Please join us for the
Fall 2018 Rodig Seminar
given by Elisabeth Strowick, New York University
Towards a Literary Epistemology of Suspicion: Kafka’s Clues
Modernity gives rise to various forms of suspicion, including modern forms of resentment and practices of self-discipline (a suspicion of oneself), as well as to an epistemology of suspicion as it is developed in the modern human sciences. Arguably, one of the most sophisticated analysts of the modern dispositive of suspicion is Franz Kafka. In the seminar, we will discuss Kafka’s literary epistemology of suspicion and usage of clues within a broader cultural-historical framework spanning from Nietzsche’s analysis of resentment and Freud’s psychoanalysis to Foucault’s “microphysics of power” and what Carlo Ginzburg calls the “paradigm of clues.”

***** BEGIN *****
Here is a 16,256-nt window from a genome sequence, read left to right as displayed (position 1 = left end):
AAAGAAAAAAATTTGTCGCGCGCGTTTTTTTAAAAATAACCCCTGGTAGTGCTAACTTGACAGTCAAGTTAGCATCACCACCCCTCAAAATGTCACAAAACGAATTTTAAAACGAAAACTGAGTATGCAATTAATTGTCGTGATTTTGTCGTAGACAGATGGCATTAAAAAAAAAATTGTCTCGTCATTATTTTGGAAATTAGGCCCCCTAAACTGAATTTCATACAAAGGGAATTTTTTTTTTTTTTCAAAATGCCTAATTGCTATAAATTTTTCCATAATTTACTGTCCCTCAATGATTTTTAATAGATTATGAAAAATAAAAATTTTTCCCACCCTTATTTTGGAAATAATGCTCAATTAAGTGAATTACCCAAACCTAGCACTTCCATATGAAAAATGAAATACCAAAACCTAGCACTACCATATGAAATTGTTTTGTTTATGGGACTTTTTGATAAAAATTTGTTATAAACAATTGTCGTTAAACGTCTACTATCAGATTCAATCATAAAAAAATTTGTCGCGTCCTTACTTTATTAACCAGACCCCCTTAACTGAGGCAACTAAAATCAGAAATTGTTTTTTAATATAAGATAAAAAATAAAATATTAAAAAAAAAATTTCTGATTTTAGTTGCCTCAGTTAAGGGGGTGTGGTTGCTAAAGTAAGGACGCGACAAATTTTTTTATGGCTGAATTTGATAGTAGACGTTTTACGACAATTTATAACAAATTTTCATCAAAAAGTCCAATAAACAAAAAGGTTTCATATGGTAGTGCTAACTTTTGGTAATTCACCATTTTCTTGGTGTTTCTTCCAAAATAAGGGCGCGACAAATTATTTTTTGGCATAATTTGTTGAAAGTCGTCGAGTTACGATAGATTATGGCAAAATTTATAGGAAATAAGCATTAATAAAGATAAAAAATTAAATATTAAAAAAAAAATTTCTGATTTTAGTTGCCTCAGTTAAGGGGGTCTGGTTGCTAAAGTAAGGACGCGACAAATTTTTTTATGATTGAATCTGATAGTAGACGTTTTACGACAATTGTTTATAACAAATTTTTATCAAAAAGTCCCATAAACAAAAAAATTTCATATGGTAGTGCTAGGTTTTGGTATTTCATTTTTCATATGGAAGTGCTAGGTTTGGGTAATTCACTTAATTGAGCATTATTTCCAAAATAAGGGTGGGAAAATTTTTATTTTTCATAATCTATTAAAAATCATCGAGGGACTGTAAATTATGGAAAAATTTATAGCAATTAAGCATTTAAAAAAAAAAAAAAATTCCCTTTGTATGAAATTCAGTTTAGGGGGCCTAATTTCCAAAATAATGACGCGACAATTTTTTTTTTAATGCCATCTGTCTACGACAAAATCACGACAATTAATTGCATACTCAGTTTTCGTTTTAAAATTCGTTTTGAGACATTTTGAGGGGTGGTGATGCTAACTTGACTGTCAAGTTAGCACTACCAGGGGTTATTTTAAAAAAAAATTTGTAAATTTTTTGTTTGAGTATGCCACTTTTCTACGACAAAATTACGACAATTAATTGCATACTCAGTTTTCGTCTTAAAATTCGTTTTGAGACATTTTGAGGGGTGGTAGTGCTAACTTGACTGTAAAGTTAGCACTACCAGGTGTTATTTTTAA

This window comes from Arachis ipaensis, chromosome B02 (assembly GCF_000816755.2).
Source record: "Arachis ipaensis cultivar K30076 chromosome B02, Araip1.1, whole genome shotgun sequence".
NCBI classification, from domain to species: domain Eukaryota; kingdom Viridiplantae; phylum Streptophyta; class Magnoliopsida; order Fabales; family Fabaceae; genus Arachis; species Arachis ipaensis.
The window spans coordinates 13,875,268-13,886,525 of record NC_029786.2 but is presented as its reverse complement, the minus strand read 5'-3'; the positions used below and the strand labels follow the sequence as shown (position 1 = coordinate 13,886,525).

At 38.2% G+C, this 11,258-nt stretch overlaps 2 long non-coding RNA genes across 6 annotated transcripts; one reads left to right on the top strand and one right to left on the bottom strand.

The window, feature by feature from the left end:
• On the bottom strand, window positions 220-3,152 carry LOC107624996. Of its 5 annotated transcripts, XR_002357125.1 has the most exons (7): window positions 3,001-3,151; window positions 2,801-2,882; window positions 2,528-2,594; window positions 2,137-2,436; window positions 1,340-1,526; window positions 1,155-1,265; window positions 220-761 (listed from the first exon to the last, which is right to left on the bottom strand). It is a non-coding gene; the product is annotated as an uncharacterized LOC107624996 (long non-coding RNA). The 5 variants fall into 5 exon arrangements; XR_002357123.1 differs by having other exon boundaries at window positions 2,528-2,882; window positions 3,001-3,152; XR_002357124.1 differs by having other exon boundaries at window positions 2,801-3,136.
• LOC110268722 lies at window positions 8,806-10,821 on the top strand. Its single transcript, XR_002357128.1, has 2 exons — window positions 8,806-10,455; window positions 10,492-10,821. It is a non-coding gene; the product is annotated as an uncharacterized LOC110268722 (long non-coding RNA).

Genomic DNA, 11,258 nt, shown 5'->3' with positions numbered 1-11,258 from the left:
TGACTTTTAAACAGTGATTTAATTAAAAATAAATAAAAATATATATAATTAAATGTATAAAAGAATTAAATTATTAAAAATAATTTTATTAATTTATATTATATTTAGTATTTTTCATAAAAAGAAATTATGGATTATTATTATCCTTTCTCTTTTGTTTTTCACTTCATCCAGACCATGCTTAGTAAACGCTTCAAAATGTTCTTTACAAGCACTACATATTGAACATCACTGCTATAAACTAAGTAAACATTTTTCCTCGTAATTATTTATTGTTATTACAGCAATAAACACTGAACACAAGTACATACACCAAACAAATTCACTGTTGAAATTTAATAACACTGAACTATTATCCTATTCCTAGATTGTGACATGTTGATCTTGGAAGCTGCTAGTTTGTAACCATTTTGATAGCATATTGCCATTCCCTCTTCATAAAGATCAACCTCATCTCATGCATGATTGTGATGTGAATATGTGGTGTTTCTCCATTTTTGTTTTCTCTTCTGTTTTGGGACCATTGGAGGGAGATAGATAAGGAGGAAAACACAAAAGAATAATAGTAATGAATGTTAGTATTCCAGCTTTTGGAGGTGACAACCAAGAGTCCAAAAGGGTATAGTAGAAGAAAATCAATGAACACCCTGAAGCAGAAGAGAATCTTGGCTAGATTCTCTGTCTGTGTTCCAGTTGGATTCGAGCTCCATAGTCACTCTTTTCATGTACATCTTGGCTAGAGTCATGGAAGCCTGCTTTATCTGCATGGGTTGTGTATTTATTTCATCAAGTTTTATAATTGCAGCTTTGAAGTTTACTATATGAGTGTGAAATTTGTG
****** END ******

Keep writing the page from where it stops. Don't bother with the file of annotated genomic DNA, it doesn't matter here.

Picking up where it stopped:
This program is funded by a generous annual gift from Mrs. Lillian Rodig Maxwell, in memory of her brother, Dr. Oscar R. Rodig, Jr. RC ‘51, who studied Chemistry and German at Rutgers College, and in memory of her sister Erika Rodig Rosera, DC ‘62, who studied History and German at Douglass College.